The great art of designing a small House

The Approach

Modeling a single room and equipping it with various third-party models is one thing. Designing a room and modeling the entire interior yourself, on the other hand, is a greater challenge. But designing an entire house from scratch, including the interior and exterior, is probably considered the supreme discipline in the ArchViz field.

Over the last few years, I have studied architecture very extensively and intensively. I have read many books, magazines and articles on the subject, but have also watched countless films and documentaries about architecture. I probably know more about the various architectural styles, such as Brutalism, than many architects. I now have a relatively large collection of good architecture books and magazines, which I am very happy about, even if it can be an expensive hobby, because good books and illustrated books are expensive, then as now. Although I am now very well-read when it comes to architecture, it is not easy to design a house.

Well, some people might say… well, you’re not an architect either, which is true in itself. I wanted to be an architect as a child, but unfortunately it didn’t happen. But thanks to the unlimited possibilities in the 3D field, I can at least try to visualize appealing architecture today and at an advanced age. Which brings us to the subject. Designing a house that is not only visually appealing, but also static and functional, is something you could somehow read out of books and magazines, but that would be too easy, wouldn’t it? Yes… that brings us to the first medium-sized hurdle, to say the least.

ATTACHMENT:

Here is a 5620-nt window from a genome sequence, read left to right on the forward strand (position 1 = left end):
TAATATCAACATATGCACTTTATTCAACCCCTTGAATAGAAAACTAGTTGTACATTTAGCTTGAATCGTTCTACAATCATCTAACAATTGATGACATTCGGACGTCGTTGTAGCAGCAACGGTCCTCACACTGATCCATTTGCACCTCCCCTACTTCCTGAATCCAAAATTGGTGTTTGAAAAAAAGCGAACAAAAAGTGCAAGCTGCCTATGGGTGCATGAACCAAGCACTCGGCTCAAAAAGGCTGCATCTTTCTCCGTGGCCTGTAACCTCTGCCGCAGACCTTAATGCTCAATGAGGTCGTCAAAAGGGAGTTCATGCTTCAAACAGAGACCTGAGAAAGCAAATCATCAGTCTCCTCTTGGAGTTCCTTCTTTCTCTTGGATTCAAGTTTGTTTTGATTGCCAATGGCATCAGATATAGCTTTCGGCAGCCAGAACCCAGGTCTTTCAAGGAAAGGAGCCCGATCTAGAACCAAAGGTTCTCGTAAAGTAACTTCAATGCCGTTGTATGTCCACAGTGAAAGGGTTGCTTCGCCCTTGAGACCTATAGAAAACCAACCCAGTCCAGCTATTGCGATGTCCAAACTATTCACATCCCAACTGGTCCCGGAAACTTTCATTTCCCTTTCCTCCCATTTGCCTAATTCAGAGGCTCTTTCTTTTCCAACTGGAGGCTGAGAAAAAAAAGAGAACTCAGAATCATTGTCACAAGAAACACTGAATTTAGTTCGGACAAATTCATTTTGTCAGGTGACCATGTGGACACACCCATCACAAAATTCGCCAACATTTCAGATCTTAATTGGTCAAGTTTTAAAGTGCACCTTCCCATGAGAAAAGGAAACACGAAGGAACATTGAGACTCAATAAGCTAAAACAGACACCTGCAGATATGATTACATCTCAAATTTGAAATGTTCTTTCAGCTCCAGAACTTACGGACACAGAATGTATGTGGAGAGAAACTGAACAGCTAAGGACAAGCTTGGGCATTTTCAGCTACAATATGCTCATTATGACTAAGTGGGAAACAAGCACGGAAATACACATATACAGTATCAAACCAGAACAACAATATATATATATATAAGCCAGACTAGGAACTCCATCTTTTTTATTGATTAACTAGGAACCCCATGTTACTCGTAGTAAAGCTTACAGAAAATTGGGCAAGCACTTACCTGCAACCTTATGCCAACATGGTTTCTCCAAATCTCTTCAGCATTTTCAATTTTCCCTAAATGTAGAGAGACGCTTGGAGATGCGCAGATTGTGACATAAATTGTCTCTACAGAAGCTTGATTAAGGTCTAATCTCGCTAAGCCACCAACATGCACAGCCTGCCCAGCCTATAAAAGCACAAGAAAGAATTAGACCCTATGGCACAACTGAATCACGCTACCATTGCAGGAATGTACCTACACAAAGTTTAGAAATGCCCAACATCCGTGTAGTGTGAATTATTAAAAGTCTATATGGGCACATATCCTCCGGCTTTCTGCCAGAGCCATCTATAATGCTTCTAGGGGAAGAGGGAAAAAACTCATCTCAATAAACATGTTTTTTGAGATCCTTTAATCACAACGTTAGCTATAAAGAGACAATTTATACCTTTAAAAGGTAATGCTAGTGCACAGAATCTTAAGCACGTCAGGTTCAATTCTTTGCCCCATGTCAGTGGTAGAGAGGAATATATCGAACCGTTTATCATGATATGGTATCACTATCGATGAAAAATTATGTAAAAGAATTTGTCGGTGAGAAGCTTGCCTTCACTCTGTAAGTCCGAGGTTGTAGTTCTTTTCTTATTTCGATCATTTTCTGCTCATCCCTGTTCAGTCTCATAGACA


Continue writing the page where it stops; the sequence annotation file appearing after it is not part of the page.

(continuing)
Anyone who now thinks that four walls with a few holes and a roof can’t be that difficult has probably not really understood the subject. Of course I know what a house should look like and I’ve probably seen hundreds of thousands of pictures over the years to serve as a reference, but I was shocked to realize that this alone is not enough. In addition to design, statics and functionality, questions such as „room layout“, „mathematical relationships“ and metric formulas also come to mind. Even something as banal as a fireplace… if the house has more than one floor, where is the best place to put it and where does it make sense? The best way to explain what I mean is to seriously try to model a house out of your head and memory on a piece of paper or in 3D software that actually works. Oh, I can tell you, it opens up worlds and goes far beyond „re-modeling a reference“. Of course, I could use any reference picture of a modern house and model it and be done with it, but that wouldn’t be the same and wouldn’t meet my standards. Besides, I don’t really learn much other than how to use the 3D software.

Well, the first thing I did was to look at lots of pictures of modern concrete houses on Pinterest and archive the ones that appealed to my personal taste. As you would expect, many of the houses are similar in style, shape and design, but there are also some houses that have something innovative or features and details that stand out. To start with, the house should not be too angular or convoluted, rather small, minimalist but still appealing. Because the more angular and abstract the design, the more difficult it is to design functionally. That’s why I opted for a monolithic design, which realistically makes the whole thing more feasible for me, especially if you’ve never done a project like this before.